In 1992, the United Nations declared 3 December the International Day of Disabled Persons and this year, the theme is ‘Inclusion matters: access and empowerment for people of all abilities.’ The aim is to promote an understanding of disability issues and to mobilise support for the dignity, rights and well being of persons with disabilities. As an estimated one billion people live with disabilities worldwide,so its remains crucial for businesses to seriously consider their practices in reaching and empowering the ability of disabled people to access information online.
The internet and its associated technologies have the potential to give people with disabilities the means to live more equally in a society that is becoming rapidly more digital. A disabled person may find online shopping or banking more accessible than actually going out onto the high street. Even so, people with disabilities face as many different barriers online as there are types and degrees of disability. A person with a visual impairment who uses screen-reading software may be confronted by websites that have confusing navigation, or that lack description of images.
The exclusion of disabled people becomes more compelling as technologies converge and the pace of change increases with more and more products and services made available solely through new digital means. What this means is that in today’s technology-driven world, there is an opportunity for businesses to reach into broader audience segments by making digital information accessible..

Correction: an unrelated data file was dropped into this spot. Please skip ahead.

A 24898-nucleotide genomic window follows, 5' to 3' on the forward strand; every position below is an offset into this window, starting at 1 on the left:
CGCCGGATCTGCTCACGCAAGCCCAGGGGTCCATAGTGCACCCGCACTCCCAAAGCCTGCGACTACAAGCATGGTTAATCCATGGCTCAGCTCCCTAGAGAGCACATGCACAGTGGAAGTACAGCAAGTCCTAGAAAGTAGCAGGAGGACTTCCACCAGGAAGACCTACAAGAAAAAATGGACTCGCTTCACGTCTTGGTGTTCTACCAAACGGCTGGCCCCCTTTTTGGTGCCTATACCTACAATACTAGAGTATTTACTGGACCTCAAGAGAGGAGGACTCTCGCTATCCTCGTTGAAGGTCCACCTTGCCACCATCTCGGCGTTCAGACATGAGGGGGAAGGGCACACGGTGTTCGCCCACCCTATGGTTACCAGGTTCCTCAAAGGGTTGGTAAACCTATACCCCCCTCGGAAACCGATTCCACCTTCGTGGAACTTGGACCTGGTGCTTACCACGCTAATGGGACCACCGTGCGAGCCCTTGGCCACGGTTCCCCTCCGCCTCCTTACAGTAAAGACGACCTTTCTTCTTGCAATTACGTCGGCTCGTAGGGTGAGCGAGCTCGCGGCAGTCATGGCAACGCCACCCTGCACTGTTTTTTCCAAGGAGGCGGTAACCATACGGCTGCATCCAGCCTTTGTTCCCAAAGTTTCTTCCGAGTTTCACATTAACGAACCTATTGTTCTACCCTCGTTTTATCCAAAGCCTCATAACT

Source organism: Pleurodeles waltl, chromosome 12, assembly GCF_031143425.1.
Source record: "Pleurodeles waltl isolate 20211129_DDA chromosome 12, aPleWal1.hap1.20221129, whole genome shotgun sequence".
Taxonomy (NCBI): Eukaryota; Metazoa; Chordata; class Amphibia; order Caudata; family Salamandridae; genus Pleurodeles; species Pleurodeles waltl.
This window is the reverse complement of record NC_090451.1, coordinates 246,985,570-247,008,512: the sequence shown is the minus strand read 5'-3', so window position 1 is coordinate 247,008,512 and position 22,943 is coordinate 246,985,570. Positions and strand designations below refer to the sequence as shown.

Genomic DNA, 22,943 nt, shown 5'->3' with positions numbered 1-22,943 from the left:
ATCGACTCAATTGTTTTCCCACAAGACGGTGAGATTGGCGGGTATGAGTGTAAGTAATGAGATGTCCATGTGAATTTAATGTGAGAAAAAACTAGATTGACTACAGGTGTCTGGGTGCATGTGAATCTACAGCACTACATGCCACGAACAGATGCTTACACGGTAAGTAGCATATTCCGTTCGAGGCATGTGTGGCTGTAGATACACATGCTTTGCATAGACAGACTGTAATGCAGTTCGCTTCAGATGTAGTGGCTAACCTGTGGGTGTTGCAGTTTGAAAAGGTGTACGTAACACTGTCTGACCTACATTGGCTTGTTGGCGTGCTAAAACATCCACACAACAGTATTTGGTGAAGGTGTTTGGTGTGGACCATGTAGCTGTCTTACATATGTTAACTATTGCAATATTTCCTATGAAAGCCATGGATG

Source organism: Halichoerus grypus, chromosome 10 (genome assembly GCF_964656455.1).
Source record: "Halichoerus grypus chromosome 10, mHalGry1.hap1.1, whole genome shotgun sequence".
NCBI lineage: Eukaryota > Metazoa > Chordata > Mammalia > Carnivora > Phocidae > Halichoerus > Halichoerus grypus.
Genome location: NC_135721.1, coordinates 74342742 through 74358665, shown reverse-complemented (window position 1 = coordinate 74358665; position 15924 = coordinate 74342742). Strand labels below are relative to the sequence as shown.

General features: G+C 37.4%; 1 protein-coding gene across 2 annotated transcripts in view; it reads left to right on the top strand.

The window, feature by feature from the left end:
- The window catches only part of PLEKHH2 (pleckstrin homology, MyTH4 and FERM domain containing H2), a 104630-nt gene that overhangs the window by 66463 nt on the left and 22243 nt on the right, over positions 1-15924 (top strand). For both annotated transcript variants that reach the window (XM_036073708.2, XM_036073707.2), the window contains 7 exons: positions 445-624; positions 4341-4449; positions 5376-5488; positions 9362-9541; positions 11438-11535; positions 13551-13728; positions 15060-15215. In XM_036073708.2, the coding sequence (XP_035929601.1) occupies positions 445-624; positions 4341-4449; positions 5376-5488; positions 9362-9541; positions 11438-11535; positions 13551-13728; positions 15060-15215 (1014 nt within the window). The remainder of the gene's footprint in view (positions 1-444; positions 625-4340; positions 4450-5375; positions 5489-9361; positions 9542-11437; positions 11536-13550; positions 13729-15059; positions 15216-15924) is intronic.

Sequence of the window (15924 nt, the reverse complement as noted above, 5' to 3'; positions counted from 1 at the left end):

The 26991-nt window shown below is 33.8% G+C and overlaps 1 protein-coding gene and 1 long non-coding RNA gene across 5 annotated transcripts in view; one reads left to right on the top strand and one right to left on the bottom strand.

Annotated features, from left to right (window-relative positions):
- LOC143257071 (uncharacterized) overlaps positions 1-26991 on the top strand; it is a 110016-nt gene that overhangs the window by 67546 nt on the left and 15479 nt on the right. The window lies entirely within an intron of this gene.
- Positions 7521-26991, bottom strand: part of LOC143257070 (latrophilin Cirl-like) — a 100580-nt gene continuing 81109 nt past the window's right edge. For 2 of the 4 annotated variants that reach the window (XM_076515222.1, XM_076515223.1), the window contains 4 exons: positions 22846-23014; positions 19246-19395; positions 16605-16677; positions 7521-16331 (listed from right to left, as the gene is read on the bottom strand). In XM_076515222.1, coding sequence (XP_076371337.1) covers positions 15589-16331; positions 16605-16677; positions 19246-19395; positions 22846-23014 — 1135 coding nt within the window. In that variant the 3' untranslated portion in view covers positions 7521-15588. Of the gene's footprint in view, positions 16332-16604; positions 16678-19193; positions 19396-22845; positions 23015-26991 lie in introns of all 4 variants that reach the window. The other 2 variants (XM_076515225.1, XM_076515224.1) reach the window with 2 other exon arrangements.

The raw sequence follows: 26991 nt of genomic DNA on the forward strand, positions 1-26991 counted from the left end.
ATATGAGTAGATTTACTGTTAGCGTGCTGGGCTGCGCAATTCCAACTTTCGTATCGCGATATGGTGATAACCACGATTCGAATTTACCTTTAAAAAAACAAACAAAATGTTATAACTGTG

Removing obstacles for disabled users has become a mounting issue for mobile and tablet technologies. As mobiles and tablets become the dominant access point for audiences to receive information, it is time for businesses to design their technology at the outset for accessibility and usability for people with disabilities. If disabled people cannot access the information on their mobile devices, they are cut out and may be left with a negative attitude, which reflects badly on brand.
Businesses can seek out cloud based web accessibility solutions like Recite Me that work across all devices. So whether your audience is trying to access information at home, at work or on the move, the content remains easily customisable and accessible regardless of device. This kind of technology is at the heart of what the International Day for Disabled Persons is all about. Creating a platform for disabled people to customise web content according to individual need and preference.